Chuck Blazer, secretary general of Concacaf since 1990, is leaving his post at the end of the year, seven months after he went public with bribery accusations against his then-boss at Concacaf, Jack Warner, and Mohamed bin Hammam, head of the Asian Football Confederation, that rocked FIFA.
"I've been running a governing body long enough. We've been through a little bit of a stagnation period," the 66-year-old Blazer said Thursday in a telephone interview with AP. "I want to do something entrepreneurial. It was the right time. I wanted to give them notice to let them start to look for somebody."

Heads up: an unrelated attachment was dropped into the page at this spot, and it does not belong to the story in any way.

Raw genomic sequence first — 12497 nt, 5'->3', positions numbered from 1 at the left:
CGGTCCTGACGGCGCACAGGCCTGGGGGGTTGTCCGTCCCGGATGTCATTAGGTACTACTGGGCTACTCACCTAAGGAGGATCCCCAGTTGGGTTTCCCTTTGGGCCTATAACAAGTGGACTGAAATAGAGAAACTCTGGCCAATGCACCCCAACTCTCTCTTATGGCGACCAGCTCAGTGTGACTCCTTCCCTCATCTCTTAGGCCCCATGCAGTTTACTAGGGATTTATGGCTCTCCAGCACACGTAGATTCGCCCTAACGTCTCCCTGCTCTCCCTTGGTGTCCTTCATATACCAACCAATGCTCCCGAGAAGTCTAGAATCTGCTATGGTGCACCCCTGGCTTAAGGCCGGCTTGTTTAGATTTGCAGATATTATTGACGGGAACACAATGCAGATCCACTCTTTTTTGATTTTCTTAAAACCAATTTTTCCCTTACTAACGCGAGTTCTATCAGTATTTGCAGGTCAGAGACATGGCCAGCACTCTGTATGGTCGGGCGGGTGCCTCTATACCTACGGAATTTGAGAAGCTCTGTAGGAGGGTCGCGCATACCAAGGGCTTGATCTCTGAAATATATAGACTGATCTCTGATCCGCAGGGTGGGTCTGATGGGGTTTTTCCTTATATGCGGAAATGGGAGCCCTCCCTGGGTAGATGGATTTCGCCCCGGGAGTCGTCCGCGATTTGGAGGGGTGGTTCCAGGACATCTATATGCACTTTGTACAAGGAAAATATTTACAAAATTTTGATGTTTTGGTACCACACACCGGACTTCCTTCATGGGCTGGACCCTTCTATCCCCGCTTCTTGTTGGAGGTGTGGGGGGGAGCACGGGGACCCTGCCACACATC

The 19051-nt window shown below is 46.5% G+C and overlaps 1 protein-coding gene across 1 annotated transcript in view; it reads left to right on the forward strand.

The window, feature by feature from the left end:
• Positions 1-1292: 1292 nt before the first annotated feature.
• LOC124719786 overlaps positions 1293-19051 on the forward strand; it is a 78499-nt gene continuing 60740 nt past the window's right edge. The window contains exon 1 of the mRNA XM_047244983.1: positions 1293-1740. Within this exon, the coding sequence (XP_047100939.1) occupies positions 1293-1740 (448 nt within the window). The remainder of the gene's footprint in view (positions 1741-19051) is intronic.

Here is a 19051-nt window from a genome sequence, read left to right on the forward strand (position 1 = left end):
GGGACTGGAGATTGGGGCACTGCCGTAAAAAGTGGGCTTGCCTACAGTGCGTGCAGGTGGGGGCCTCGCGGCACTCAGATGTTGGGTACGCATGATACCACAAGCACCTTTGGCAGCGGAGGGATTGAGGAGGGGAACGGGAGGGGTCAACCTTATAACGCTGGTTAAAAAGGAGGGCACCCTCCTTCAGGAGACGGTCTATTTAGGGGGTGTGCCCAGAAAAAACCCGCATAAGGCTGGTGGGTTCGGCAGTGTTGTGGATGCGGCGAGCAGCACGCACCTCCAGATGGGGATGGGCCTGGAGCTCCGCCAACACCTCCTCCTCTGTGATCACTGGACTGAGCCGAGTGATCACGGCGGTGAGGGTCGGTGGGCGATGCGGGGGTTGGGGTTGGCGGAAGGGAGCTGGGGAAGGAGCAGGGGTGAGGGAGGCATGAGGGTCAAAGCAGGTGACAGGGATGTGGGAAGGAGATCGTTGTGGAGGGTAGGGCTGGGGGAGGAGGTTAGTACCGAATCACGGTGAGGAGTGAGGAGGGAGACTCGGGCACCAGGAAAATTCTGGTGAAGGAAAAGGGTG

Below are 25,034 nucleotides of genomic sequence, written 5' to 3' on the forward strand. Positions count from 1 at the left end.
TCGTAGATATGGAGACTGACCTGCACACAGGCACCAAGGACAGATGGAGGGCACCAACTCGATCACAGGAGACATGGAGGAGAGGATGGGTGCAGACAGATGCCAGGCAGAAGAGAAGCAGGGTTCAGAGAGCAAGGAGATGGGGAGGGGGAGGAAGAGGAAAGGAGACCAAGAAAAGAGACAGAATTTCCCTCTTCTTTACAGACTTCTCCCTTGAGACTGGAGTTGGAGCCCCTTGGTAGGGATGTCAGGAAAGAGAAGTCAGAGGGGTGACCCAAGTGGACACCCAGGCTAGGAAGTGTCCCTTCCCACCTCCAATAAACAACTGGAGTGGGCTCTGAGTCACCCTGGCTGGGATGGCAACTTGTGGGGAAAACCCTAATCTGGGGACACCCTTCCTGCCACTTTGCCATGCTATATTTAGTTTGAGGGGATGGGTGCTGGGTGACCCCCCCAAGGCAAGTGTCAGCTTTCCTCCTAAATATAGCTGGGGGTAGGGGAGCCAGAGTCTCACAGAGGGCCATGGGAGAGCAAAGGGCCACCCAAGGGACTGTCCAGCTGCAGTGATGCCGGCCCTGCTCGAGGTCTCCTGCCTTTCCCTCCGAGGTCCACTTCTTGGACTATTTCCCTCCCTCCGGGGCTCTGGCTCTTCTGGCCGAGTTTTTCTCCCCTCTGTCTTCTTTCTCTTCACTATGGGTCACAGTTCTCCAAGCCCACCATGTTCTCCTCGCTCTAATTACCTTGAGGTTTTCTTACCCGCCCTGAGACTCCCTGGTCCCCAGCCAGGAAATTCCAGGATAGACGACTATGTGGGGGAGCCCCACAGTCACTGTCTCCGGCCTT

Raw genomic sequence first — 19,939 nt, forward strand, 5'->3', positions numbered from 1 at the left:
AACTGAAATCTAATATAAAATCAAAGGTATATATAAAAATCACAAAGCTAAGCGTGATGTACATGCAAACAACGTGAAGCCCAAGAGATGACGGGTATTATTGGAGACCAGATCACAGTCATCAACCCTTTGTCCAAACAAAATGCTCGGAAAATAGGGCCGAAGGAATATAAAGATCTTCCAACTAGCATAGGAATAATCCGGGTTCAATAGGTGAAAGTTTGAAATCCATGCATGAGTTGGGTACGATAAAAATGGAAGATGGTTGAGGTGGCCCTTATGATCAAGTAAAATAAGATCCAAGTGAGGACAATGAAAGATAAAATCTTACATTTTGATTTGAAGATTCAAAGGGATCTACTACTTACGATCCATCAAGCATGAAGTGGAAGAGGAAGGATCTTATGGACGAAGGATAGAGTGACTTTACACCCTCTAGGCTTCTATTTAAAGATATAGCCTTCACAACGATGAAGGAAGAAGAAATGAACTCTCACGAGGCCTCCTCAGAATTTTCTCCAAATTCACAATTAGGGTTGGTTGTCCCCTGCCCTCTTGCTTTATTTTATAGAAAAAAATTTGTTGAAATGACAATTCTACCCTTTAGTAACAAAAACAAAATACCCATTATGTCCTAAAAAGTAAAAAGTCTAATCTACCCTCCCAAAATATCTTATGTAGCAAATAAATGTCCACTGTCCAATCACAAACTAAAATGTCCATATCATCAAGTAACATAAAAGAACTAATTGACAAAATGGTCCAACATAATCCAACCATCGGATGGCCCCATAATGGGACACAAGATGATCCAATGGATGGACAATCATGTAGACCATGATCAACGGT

Blazer's accusations about a cash-for-votes meeting in the Caribbean led to the decision of Warner to quit soccer and bin Hammam to quit his FIFA presidential aspirations and be banned by FIFA for life. Warner's successor, acting Concacaf president Lisle Austin, tried to fire Blazer but was suspended by the Concacaf executive committee for doing so and then was suspended by FIFA from all soccer activities for taking his dispute with Concacaf to a Bahamian court.
Blazer is credited with turning Concacaf from an organization with revenues of $140,000 to $40 million. His business and technology savvy made him an influential figure in FIFA circles. He will retain his post on the FIFA executive committee, at least until current term expires in mid-2013.
The New Yorker would not comment on the possibility that he could join one of the groups bidding for MLS's 20th team.